Heather Jameson 07 November 2019

Public spending still lower than pre-recession, says IFS

Public spending still lower than pre-recession, says IFS image

Planned hikes in public spending would still leave spending in 2020-21 3% lower than it was in 2010-11, according to the Institute for Fiscal Studies.

Writing in a blog, IFS director Paul Johnson and deputy director Carl Emmerson said plans for increased spending were ‘large’ and come on top of this year’s spending increases.

But they warned the cash boost was not reflected across all public services. They wrote: ‘The Department for Health and Social Care will have seen its day-to-day spending budget rise by almost a quarter in real-terms. Spending on education has followed overall spending.

‘In contrast spending in many other areas has been subject to deep cuts. For example, the day-to-day spending budget of the Ministry of Justice in 2020–21 is a remarkable 23% lower than what was spent in 2010–11.’

The blog was published yesterday, on the day the Chancellor should have revealed his Budget and the Office of Budget Responsibility planned to put out its latest forecasts. However, both fiscal events have been cancelled due to the General Election.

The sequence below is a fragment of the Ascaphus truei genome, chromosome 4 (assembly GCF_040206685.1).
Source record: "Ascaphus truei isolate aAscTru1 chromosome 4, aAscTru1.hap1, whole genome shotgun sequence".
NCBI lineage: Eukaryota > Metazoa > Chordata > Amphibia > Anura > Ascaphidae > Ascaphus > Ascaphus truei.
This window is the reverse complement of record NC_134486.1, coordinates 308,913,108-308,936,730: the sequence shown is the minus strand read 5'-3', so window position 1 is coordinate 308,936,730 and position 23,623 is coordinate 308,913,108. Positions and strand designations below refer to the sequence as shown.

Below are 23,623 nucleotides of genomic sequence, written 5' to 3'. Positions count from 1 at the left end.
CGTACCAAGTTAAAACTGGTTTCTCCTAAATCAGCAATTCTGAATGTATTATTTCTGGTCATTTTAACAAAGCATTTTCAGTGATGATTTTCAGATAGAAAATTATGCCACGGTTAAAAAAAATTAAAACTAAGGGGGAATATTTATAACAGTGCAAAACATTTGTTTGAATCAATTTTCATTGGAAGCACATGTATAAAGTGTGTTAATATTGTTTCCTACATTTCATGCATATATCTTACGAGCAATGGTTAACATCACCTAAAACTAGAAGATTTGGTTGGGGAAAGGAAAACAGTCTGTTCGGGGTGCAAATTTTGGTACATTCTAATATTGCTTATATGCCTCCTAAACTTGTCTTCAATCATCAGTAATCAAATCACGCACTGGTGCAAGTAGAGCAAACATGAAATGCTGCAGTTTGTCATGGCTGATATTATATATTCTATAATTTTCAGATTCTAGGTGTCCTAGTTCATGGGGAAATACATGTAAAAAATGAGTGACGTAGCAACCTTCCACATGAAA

The IFS pair suggest the chancellor ‘would have been keen to point out that reductions to borrowing since 2009–10 have meant that in 2018–19 borrowing in cash terms was back to the level seen in 2007–08.’

The speculate that further planned spending increases may be funded through increased borrowing rather than tax hikes, as the increases in the Spending Round were.

They add: ‘With interest rates very low (and the debt interest burden actually lower today than it was in 2007-08) then we may be in a position to cope with higher debt if it is accumulated as a result of effective investments which result in higher growth. However, debt cannot go on rise forever.’

Time for a council tax precept to fund CCTV image

Time for a council tax precept to fund CCTV

The crisis in funding for CCTV systems is not being addressed by the government or the police and is leading to the curtailment of this vital service in local authorities across the country. How can we ensure that communities that want this service continue to receive it, asks Tom Reeve.
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